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I'm trying to debug an issue with a Derby deadlock under Glassfish (EJB app). I want to view the lock table at various points so I wrote the following code. The problem is every where I place a call to it, the lock table is always coming back as empty. What am I missing?

private void dumpLockTable()
    try ( Connection connection = dataSource.getConnection() )
        PreparedStatement ps = connection.prepareStatement( "SELECT * FROM SYSCS_DIAG.LOCK_TABLE" );
        ResultSet rs = ps.executeQuery();
        ResultSetMetaData rsmd = rs.getMetaData();
        int columns = rsmd.getColumnCount();            
        StringBuilder sb = new StringBuilder();
        sb.append( "Lock Table\n" );
        while( )
            for ( int col = 1; col <= columns; col++ )
                sb.append( rs.getString( col ) );
                sb.append( "\t|" );
            sb.append( "\n" );
        } sb.toString() );

    catch ( SQLException sqle )
        logger.throwing( LOG_CLASS_NAME, "dumpLockTable", sqle );

This is Derby 10.8 under Glassfish I'm obtaining the DataSource with:

private DataSource dataSource;

All other Derby activity is via entity beans and the entity manager.

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2 Answers 2

up vote 1 down vote accepted

I got an answer from the Derby mailing list that I figure I should add for completeness. Apparently the entity manager is not actually sending the commands out the the database right away (I think that sounds familiar but I had forgotten about it), so that would explain why the lock table did not show any locks. If I add an entityManager.flush() before I do the lock table dump, I get a good list of locks. Now I am able to debug my sequences that lead to a deadlock.

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Your code looks OK to me; I'm not sure what's wrong with it.

But perhaps when you run it, there simply aren't any locks being held at that time.

You might start the diagnosis process by doing this using the 'ij' tool, and two 'ij' sessions:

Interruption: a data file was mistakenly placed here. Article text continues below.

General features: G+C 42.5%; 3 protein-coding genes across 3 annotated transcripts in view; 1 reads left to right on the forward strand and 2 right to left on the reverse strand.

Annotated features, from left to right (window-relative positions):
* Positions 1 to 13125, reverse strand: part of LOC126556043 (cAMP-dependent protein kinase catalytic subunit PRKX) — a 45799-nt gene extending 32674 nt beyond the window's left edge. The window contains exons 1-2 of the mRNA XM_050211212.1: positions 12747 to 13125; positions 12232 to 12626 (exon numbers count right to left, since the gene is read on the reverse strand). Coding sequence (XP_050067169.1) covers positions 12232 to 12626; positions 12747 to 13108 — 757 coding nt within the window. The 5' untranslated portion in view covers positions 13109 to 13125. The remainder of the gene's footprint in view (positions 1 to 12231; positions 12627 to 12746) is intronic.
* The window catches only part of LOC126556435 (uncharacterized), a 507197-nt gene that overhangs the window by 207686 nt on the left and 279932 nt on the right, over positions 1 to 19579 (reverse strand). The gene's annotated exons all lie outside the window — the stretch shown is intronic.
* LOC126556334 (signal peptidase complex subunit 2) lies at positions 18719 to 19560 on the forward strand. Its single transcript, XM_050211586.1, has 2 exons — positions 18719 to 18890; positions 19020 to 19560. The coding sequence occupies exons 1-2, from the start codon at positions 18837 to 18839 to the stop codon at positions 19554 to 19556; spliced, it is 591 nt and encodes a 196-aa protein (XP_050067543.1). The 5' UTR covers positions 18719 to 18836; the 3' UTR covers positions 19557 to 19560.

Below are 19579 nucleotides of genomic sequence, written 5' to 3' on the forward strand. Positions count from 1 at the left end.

1. in the first session, connect to the database and use the LOCK TABLE statement to lock some tables
  2. in the second session, connect to the database and run SELECT * FROM SYSCS_DIAG.LOCK_TABLE

See if you can see the contents of the LOCK_TABLE diagnostic table in a scenario like that. Once you can, you can use that same technique (artificially holding locks in an ij session while you run your code) to further debug your subroutine code.

There are some good suggestions about diagnosing Derby lock behaviors in the wiki and in the docs.

You might want to vote for this Derby enhancement request.

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I gave that a shot. ij> lock table app.mytable in exclusive mode; 0 rows inserted/updated/deleted ij> select * from SYSCS_DIAG.LOCK_TABLE; ... 0 rows inserted/updated/deleted Both ij sessions show the lock table as empty. – Integrator Feb 3 '13 at 18:07
Note that derby.log does show some limited lock data when the deadlock exception happens, so it must be creating locks at some point. – Integrator Feb 3 '13 at 18:15
Make sure you're not in AUTOCOMMIT mode, both in your IJ sessions and in your application. In AUTOCOMMIT mode, locks are taken normally, but transactions commit at the end of each statement, releasing the locks. – Bryan Pendleton Feb 4 '13 at 14:54
That was it for the IJ test sequence. IJ apparently is in autocommit mode by default. If I first do "autocommit off" in each IJ session then I see locks in the table with both IJ sessions. – Integrator Feb 6 '13 at 0:58

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